• Fourth photo, first column: At first I thought this was an American coot but it is a Barrow's Goldeneye. The good people at the "MD Birding" Facebook page identified it for me.
  • Fifth photo, first column: Jodi took us to a big pond. Making my way down to the waterline, I saw what I initially thought might be a beaver lodge. I zoomed in with my camera and saw what I expected to be a beaver. But it was a river otter!
  • Sixth photo, first column: This guy is curious.

  • First photo, second column: There are river otters in Maryland but few and far between. I see them when I am out kayaking maybe once every four or five years.
  • Second photo, second column: Egret. We also saw a great blue heron and what we think were red winged blackbirds though we didn't see the distinctive red shoulder patch.
  • Third photo, second column: I'm guessing this is a western painted turtle.
  • Fourth photo, second column: Same turtle, different view.
  • Fifth photo, second column: The pond where we saw all this wildlife.

  • We finished our little walk a little after dusk. Then Norma and I picked up sandwiches in Fair Oaks.
    Click thumbnails to enlarge.

    I had tried to hook up with Ken earlier but the timing didn't work out. So tonight we met up to visit our old Kenpo Karate sensei, Arnie I. Arnie teaches on Wednesday nights. Hopefully, the next time I am in town, Ken and I can get together for an outing and participate in one of Arnie's classes. See photo.
    Click thumbnail to enlarge.

    Day Seven, Tuesday, February 28, 2017

    In the morning, Mom and I went for a walk around the neighborhood. Sacramento is incredibly sunny and I find sunglasses to be a necessity rather than a luxury...especially since my eyes are adjusted for the east coast. Also, the temperature difference in the shade is much greater than climates where there is humidity to hold the heat. But as long as you keep moving (like on a brisk walk), then you're fine.

    One thing I hadn't seen before in my old neighborhood is a Little Free Library kiosk. I think these are really cool and eventually, Norma and I might put up one. See photo.
    Click thumbnail to enlarge.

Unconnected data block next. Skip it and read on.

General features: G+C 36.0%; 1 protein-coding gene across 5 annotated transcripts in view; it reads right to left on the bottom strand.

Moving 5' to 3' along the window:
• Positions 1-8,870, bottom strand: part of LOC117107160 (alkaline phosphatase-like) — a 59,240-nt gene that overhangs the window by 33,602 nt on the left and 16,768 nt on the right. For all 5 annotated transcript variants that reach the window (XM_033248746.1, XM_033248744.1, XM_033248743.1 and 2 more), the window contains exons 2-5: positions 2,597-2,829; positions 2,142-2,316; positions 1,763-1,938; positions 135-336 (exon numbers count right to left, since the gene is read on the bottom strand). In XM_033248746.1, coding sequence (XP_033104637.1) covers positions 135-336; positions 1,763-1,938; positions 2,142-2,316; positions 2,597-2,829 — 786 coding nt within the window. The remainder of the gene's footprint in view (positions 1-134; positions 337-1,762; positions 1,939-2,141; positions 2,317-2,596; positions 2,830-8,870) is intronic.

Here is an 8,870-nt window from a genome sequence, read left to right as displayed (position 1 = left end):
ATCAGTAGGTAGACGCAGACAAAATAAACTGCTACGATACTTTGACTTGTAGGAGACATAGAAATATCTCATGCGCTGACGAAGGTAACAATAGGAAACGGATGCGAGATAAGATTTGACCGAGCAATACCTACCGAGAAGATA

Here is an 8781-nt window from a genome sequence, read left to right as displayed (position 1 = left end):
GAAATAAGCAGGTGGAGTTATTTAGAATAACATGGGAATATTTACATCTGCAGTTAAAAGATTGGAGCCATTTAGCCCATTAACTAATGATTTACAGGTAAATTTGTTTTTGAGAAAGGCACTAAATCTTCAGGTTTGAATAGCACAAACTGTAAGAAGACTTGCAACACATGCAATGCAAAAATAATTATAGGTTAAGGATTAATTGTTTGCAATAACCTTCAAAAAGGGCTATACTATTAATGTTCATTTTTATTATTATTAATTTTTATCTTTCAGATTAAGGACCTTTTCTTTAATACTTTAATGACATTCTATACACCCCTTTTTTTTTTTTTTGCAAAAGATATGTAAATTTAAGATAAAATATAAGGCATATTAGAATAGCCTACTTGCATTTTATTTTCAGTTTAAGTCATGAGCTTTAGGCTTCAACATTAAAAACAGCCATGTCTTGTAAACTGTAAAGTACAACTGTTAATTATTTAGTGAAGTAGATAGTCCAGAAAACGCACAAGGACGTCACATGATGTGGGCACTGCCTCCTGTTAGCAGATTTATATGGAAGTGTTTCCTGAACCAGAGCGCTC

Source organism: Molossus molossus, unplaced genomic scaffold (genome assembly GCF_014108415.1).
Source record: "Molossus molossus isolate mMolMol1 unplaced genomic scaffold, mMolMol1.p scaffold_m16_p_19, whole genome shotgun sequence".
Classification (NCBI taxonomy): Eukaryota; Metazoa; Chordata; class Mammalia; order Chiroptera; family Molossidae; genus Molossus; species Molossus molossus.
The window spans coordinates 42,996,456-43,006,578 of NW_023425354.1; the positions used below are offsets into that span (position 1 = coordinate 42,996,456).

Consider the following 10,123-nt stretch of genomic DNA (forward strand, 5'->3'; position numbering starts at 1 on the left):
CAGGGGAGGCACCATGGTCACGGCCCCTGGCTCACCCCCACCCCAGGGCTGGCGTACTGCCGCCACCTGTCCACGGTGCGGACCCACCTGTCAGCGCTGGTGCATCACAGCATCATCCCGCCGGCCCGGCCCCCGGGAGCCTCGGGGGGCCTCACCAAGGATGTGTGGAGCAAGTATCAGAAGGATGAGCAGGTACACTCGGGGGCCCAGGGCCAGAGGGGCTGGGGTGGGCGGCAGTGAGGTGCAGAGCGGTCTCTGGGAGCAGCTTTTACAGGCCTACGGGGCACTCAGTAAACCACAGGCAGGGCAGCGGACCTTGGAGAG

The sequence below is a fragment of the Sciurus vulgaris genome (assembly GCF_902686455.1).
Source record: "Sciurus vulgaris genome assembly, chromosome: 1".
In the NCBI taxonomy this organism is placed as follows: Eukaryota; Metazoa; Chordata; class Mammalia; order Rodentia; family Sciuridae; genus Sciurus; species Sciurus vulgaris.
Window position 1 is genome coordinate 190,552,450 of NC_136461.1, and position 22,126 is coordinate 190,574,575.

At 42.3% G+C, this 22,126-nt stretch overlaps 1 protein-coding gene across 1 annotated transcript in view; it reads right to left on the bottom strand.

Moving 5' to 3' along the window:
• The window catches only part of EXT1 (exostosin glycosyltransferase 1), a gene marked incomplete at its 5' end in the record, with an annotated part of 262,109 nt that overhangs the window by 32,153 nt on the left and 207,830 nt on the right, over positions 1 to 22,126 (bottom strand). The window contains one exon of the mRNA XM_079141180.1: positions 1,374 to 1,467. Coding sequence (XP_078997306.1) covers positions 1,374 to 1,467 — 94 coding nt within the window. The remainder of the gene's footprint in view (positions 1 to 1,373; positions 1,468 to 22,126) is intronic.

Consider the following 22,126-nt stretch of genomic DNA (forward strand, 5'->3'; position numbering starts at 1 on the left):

About four years ago, I hooked up with my former 12th grade English teacher, Dennis W. I was never much into English but he was our Chess Club advisor and me being the nerdy type, I was big into chess. So I knew him all throughout high school. We decided to meet again at the same place we met before, the Hoppy Brewing Company.

    I had also kept in touch with my fifth grade teacher who helped instill in me a love of music. We would send each other Christmas cards. Then a few months ago, I found Julie K. on Facebook. I attended elementary, middle, and high school with Julie so we "friended" each other. It turns out she now teaches at our old elementary school. There was a little elementary school reunion which I did not attend but Julie sent me a photo of the teachers that attended. I recognized my former first grade teacher.

    What happened next is bizarre. Norma and I met Dennis outside of Hoppy. When we went in, I saw my fifth and first grade teachers at the table next to us. Total coincidence! It really brought back fond memories. In the photo from left to right is Dennis, me, Nancy S. (fifth grade teacher), and Mrs. Ackerman. (first grade teacher; I don't know her first name).
    Click thumbnail to enlarge.

    Later that afternoon, Norma, my folks, and I went to the California Museum to see their Kokoro Exhibit. This describes the story of Sacramento's lost Japantown.

    What does "kokoro" mean?
    While the title [Kokoro] literally means "heart", the word contains shades of meaning, and can be translated as "the heart of things" or "feeling."
    - from Wikipedia - Kokoro

    To the residents of the 1950s Japantown, their neighborhood was a vibrant community filled with church activities, dances, sports, and festivals. To those outside, it was a dangerous slum, a blight on Sacramento's downtown.
    In summer 1954, the City of Sacramento announced an urban renewal plan, the Capitol Mall Project. It was billed as progress, a clean, modern gateway to the Capitol.
    Its price was the total destruction of Japantown and the surrounding multiethnic West End. Faced with a second forced removal, this time Japantown's residents protested. But in the end, the authorities prevailed. They bulldozed a 15-block area, replacing it with government buildings, private high-rises, and a wide thoroughfare along Capitol Avenue.
    In short time, Japantown was almost completely erased from Sacramento's urban landscape, and likewise from the city's collective memory.

    - from sign a Kokoro exhibit

    In the photo, I point out approximately where my father and his father lived in Japantown, Sacramento after they moved from Folsom. They lived above the businesses which were at street level.
    Click thumbnail to enlarge.

    Day Eight, Wednesday, March 1, 2017

    On our final day, Norma and I walked to the local grocery store, Raley's, to buy some local treats to take home and share with friends and co-workers.

    Sacramento has been called "America's Farm to Fork Capital." Yesterday, at the California Museum, I noticed that there is a push to get Sacramentans to eat more healthy food. Today, I noticed this in Raley's. In the first photo, Norma and I saw free fruits available to get kids started on a proper diet. Haven't seen this in Maryland yet but I expect we eventually will.

    After returning, my folks and I posed for one last picture. See second photo. Then it was off to the airport and a final farewell. It is always good to see them.

    The flight home wasn't bad. It was certainly quicker than the flight out.
    Click thumbnails to enlarge.

    As I mentioned, this trip was more about people rather than activities. Generally, I'm not a social person so this was somewhat unusual for me. But it reminded me just how much I really appreciate others and how they have shaped my life for the better.